Do you have trouble sleeping at night? You're not alone--according to the Centers for Disease Control (CDC), about 70 million Americans have chronic problems with sleep. Not getting enough sleep actually has a negative impact on national public health and safety. The CDC links a lack of sleep with mental illness, chronic disease, injuries, and a lesser quality of life and well-being. People who have problems sleeping also aren't as productive at work, and are more likely to suffer from obesity and depression.
Why is it so hard to sleep?
There are any number of reasons you spend your nights tossing and turning. Age can be a factor, as your circadian rhythm—your natural sleep-wake cycle—changes as you get older. If your body decides that your optimal sleep time begins at 8 pm, then waking up at 4 am is natural, although not terribly welcome.
Other reasons you might struggle to get to sleep could be associated with your lifestyle. Some culprits that make it hard for you to sleep are:
- Underlying conditions such as sleep apnea, prostate disease, stress, and anxiety.
You can make it easier to fall asleep at night by avoiding alcohol and caffeine in the evening, talking with your doctor about your medications side effects, and undergoing medical check-ups to identify any underlying conditions.
How can I get a good night's sleep?
There is a multi-million dollar industry devoted to getting a good night's sleep. On average, adults need between seven to eight hours of sleep every night to allow your body and mind to fully recover. That equates to you spending one third of your life in some stage of sleep. The good news is that you can improve your sleep habits with just a few changes to your nightly routine.
1. Stick to a nightly schedule
One of the best ways to guarantee optimal quality of sleep is to reset your internal body clock, and that really means sticking to a nightly bedtime routine. Decide on a bedtime, ideally when you're tired and sleepy. You should be able to wake up without an alarm clock, but if not, go to be earlier.
Before bed, develop a routine that lets your brain know it's time to slow down and unwind. Take a bath or shower, read a book, or just putter around the house tidying before you get into bed.
Try to avoid these sleeping pitfalls.
- Don't sleep in on weekends. If you're getting enough sleep, you'll wake up at your normal time. If you're tired, take a short nap during the day.
- Eat a healthy breakfast. Skipping breakfast can lead to a poor quality of sleep. It disrupts your blood sugar rhythms, increases stress, and you don't have enough energy to get through the day, so you nap. All these make it harder to sleep at bedtime.
- Avoid after-dinner drowsiness by taking a walk, doing the dishes by hand, or doing light chores. The worst thing you can do is fall asleep on the sofa for a couple of hours—then you'll never get to sleep!
- Turn off the electronics a couple of hours before bed. The blue light that devices emit can make it hard to turn off your brain, so try blue-light glasses if you need to look at a screen, or dim the brightness. Ideally, just turn off your phone before you start your bedtime routine.
2. Manage exposure to light
Your circadian rhythm expects you to be up and down with the sun, but that's just not possible in a world with electricity and light bulbs. Spend as much time in natural light as you can, having your morning coffee and taking your work breaks outside. Open your blinds during the day, and if you work at home, move your workspace near a window. Light therapy boxes really help you get enough light if you live where there isn't much light or sun in the winter.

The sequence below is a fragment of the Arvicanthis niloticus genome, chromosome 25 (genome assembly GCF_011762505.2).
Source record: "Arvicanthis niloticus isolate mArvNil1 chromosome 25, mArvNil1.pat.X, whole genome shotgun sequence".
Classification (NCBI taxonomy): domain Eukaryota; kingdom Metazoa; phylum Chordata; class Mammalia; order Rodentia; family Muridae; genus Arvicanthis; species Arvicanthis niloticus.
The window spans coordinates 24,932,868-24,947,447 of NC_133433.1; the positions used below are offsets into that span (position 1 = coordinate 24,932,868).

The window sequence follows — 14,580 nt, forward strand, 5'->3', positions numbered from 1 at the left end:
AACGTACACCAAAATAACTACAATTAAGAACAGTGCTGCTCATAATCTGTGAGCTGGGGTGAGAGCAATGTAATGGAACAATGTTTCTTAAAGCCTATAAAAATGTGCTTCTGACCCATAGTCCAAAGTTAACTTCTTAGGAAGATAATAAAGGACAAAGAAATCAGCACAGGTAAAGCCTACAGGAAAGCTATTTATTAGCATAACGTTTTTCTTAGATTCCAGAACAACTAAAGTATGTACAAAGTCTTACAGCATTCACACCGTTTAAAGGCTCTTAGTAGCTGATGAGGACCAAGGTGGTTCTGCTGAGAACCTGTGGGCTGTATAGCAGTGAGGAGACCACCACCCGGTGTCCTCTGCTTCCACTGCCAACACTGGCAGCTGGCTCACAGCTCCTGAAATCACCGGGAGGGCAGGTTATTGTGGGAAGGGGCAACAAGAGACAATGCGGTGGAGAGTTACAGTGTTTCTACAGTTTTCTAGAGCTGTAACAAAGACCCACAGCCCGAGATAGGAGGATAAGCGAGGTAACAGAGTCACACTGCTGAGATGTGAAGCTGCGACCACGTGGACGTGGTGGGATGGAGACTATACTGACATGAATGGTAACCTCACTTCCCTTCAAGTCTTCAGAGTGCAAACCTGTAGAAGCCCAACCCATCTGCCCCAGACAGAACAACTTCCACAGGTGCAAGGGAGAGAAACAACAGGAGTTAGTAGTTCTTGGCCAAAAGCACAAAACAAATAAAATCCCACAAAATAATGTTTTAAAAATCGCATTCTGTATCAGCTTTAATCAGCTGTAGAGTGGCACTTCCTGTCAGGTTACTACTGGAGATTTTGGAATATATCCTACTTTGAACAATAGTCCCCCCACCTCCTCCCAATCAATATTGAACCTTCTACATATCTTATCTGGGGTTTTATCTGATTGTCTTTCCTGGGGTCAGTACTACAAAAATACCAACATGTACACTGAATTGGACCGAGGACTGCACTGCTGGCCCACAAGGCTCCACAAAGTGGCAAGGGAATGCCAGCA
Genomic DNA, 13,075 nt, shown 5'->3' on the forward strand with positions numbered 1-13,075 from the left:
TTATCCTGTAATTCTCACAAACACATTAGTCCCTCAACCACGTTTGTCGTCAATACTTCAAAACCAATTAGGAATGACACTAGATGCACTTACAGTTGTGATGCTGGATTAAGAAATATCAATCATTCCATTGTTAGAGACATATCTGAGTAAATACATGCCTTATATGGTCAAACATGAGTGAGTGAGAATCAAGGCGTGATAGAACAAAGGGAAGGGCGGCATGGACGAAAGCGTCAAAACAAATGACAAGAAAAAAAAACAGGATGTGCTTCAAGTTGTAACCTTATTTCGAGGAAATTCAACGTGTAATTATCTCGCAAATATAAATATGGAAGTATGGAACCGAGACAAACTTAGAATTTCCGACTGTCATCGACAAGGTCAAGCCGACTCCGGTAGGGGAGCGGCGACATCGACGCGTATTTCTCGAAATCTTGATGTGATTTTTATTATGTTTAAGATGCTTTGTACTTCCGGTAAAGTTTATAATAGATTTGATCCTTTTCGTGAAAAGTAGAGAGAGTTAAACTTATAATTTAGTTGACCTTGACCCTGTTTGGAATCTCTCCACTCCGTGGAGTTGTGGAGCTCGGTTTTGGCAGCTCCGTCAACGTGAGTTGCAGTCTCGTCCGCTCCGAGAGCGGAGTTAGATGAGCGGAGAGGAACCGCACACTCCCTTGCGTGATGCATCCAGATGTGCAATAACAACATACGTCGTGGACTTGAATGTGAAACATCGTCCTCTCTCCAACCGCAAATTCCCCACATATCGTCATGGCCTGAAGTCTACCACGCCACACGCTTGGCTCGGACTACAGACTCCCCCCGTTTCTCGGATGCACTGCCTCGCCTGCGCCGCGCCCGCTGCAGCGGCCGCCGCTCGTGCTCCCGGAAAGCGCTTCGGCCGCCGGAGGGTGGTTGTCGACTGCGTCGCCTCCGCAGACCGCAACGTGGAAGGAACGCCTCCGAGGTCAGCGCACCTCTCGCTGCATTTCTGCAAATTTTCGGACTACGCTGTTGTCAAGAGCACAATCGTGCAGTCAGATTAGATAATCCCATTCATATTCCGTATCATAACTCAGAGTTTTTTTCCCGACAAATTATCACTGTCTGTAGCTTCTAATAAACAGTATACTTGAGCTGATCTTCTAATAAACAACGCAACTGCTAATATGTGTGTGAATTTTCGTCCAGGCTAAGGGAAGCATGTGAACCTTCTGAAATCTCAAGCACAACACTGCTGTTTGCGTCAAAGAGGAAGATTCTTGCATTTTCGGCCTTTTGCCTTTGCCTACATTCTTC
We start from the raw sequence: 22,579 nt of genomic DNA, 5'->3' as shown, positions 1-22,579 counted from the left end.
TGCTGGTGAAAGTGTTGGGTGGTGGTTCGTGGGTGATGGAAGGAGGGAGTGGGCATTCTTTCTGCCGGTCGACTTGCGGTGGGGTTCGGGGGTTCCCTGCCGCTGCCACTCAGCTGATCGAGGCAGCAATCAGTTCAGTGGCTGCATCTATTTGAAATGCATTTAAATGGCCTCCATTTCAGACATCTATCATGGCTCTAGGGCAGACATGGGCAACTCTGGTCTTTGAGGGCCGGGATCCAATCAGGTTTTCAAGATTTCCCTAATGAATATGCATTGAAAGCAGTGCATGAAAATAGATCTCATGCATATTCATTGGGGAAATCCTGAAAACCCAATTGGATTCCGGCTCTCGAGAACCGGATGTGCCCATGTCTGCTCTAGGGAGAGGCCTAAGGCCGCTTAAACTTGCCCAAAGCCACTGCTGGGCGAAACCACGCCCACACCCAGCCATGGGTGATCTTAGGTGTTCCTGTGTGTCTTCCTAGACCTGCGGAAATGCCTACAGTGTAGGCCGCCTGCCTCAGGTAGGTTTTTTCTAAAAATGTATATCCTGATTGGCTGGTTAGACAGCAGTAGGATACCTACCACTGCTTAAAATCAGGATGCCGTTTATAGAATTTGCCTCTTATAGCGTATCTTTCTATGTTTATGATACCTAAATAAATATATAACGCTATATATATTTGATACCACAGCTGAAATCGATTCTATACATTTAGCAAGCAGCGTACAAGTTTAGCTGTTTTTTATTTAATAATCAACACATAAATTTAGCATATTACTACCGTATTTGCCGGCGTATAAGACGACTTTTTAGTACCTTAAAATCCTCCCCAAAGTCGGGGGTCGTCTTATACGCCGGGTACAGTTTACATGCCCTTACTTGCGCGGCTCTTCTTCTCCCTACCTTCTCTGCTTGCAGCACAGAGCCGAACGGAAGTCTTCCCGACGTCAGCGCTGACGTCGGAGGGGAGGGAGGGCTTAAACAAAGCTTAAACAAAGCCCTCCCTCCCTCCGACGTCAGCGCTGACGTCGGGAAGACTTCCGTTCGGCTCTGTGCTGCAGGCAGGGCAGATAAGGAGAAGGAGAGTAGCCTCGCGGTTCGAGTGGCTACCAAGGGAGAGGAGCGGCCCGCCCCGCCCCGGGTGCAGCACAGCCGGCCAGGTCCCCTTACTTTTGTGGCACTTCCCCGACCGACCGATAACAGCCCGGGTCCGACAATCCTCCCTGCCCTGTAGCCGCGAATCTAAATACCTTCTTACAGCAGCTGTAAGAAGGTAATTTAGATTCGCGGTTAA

3. Get plenty of exercise
The best way to ensure a good night's sleep is to get enough physical activity that you're tired at night. Although there is a correlation between vigorous cardio exercise and a good night's sleep, even ten minutes a day of walking can be beneficial to your sleep quality, especially the deep restorative sleep that really matters.
4. Create the right environment for sleep
Many people overlook the importance of your setting for sleep. Studies show that the best room temp for optimal sleep is a cool 65°F--although that's too chilly for lots of us. You sleep better when your core body temperature drops, so maybe add a layer or two of blankets and drop that thermostat or open a window at night.
5. Does the bedding really make a difference in my sleep quality?
When was the last time you thought about your pillows and mattress? The Sleep Foundation recommends replacing your mattress every 6 to 8 years, and your pillows every couple of years. A memory foam mattress will outlast an innerspring model, and the life span of your mattress does depend on other factors—like your weight and how often you sleep on it.
If you're not sure if you need a new mattress, ask yourself these questions.
- Are you waking up refreshed?
- Do you have any stiffness or pain when you wake up?
- Do you get seasick when your partner shifts in bed?
- Do you have worsening allergy or asthma symptoms?
Now that you've realized you need to go mattress shopping, remember that mattress technology has come a long way. Memory foam mattresses provide more custom support than an old-fashioned innerspring, but new technologies like bamboo covers offer an extra layer of hypoallergenic and antibacterial protection. A gel-infused top layer to a mattress helps the air circulation in the mattress, which helps you sleep cooler—a huge assist if you don't want to keep your bedroom at 65°.
Snuggle-Pedic's mattresses and pillows integrate the latest technology. Our bamboo infused memory foam, gel cooling technology, and construction conforms to your body. Our mattresses will send you off to blissful dreamland and helps you wake up refreshed and pain-free. With 120 days to try out our mattresses and free shipping in the US, why not give us a call today? You'll be sleeping like a baby in no time.